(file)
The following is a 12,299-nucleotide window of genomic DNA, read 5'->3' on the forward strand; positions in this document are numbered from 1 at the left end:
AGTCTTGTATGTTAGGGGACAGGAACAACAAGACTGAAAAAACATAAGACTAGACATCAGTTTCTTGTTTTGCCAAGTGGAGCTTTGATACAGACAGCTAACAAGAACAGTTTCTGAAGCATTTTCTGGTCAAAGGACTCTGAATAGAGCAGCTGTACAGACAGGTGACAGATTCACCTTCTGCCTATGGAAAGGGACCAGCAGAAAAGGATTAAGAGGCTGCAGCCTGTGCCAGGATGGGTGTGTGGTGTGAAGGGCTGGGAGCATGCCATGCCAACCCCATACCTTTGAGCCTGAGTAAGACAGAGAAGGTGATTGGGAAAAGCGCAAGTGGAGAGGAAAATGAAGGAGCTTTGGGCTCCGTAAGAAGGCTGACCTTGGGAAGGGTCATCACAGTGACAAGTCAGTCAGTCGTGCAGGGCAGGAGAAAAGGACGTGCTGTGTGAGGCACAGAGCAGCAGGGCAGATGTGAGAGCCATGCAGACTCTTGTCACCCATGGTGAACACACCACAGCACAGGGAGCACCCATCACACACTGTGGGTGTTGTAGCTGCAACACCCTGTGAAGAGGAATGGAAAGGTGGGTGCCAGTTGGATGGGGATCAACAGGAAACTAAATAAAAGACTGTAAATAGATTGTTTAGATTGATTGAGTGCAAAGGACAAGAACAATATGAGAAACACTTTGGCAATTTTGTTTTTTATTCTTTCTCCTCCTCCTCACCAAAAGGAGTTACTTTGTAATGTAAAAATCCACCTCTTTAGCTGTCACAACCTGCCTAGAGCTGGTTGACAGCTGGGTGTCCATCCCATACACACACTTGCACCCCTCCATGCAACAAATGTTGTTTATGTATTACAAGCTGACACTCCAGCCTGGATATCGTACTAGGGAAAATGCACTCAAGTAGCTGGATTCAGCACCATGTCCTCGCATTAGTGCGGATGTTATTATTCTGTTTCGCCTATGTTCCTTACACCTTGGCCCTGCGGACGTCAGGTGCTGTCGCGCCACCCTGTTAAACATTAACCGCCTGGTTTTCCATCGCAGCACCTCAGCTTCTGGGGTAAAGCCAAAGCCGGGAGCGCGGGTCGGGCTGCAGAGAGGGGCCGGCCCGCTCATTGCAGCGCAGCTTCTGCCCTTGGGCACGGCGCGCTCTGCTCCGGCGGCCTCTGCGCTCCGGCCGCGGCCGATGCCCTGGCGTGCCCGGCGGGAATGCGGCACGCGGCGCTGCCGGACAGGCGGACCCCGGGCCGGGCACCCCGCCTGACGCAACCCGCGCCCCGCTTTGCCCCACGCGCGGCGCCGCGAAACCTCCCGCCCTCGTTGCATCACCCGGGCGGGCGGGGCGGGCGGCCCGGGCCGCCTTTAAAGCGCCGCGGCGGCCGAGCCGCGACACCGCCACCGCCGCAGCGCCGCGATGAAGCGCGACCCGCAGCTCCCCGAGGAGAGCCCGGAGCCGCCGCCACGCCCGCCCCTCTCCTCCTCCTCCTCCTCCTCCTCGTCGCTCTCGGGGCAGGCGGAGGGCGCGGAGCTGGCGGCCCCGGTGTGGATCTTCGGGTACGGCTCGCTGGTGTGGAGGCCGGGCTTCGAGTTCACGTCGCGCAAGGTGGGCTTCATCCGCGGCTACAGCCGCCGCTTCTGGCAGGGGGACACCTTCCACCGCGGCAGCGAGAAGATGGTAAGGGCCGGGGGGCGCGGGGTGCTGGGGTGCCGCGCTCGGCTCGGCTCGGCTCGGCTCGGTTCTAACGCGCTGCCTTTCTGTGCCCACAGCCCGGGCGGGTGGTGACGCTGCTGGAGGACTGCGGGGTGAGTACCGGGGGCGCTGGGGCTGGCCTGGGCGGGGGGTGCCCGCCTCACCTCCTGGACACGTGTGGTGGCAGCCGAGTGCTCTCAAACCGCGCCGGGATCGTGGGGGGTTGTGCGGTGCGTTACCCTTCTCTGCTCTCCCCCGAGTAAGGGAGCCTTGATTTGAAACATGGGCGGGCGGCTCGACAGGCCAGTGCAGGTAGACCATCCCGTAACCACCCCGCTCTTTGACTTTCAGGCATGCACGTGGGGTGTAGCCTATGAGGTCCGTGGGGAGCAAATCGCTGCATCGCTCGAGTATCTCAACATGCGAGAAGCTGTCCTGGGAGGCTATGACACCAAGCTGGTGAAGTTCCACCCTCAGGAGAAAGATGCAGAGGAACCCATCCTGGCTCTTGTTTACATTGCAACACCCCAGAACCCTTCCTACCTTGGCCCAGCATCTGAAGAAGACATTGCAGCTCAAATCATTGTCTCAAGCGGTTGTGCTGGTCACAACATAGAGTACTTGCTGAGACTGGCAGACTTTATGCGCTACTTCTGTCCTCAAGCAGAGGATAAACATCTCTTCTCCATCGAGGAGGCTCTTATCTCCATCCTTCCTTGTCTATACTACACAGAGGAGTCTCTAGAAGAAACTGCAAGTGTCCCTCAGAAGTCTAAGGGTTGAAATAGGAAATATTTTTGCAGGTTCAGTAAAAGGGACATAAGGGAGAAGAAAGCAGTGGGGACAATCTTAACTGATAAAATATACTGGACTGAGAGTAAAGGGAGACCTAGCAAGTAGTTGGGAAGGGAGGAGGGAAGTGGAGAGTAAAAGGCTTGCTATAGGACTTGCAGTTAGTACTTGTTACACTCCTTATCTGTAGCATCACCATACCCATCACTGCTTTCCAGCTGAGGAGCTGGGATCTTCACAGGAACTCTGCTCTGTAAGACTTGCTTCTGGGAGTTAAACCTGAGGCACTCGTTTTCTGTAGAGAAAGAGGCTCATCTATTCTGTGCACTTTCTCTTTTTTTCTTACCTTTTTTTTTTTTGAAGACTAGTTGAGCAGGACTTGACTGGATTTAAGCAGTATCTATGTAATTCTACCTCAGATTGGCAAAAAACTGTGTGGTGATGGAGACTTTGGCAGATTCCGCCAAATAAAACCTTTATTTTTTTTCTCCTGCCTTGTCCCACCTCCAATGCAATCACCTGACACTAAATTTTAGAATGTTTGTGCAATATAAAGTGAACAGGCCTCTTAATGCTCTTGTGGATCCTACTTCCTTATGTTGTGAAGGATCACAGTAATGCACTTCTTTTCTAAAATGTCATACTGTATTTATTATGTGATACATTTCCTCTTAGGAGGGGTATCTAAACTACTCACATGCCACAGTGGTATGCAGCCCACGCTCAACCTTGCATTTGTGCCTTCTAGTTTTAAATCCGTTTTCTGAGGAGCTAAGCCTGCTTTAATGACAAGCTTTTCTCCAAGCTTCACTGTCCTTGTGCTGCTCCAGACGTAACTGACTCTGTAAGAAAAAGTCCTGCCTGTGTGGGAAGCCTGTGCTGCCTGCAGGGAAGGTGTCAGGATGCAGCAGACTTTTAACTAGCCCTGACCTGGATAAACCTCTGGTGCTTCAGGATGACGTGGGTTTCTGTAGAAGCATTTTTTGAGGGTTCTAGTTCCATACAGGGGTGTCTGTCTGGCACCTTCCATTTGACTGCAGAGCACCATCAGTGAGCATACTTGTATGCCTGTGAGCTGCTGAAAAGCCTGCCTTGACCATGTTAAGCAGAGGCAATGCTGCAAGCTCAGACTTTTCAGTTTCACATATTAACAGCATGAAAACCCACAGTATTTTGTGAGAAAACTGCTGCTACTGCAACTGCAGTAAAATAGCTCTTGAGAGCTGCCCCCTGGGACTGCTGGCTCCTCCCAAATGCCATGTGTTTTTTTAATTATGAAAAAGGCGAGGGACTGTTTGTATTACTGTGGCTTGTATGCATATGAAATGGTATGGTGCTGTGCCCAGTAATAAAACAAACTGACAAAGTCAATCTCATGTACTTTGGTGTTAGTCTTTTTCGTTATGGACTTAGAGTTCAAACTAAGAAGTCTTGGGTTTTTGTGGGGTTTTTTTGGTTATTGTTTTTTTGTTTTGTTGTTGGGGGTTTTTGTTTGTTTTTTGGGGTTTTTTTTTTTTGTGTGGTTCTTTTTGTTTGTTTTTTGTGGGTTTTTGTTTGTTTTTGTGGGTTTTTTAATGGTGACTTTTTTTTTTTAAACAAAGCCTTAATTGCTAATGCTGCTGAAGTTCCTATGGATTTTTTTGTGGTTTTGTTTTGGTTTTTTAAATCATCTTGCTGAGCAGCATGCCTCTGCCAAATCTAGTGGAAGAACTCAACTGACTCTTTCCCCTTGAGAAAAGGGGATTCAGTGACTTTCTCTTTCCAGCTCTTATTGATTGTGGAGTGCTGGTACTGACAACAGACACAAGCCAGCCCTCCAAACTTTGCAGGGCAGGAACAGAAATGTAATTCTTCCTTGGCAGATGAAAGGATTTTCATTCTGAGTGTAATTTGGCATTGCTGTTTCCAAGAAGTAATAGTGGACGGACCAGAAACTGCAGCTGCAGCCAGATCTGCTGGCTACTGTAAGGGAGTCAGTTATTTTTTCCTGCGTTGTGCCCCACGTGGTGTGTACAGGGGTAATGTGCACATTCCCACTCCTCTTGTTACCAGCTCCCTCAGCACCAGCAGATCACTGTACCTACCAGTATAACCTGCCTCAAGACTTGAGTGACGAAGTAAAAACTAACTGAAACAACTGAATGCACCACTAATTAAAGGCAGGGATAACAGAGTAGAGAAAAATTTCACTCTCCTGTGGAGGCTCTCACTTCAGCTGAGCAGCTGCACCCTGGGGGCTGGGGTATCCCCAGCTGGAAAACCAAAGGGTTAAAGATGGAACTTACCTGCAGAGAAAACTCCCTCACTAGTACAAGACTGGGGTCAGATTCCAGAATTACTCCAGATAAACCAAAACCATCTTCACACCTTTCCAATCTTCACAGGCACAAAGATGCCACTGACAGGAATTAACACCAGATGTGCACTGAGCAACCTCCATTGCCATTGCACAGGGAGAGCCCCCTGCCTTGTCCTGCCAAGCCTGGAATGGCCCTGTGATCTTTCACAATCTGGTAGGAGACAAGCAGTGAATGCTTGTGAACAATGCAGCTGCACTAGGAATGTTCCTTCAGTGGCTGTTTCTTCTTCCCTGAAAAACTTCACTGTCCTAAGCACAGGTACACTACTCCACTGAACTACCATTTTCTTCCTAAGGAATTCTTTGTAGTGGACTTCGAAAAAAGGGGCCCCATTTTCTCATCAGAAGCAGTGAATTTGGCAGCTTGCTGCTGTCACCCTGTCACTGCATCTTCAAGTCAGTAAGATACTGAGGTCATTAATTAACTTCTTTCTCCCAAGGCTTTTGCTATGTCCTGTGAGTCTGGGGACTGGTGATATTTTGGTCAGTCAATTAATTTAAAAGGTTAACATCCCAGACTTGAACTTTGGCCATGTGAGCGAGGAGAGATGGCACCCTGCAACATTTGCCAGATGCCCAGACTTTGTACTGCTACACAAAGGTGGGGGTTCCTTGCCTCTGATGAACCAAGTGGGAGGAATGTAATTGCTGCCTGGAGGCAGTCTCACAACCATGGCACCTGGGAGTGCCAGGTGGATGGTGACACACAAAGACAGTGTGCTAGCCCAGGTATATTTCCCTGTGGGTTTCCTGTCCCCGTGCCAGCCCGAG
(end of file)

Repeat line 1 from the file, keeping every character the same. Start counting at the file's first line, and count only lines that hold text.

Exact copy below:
The following is a 12,299-nucleotide window of genomic DNA, read 5'->3' on the forward strand; positions in this document are numbered from 1 at the left end: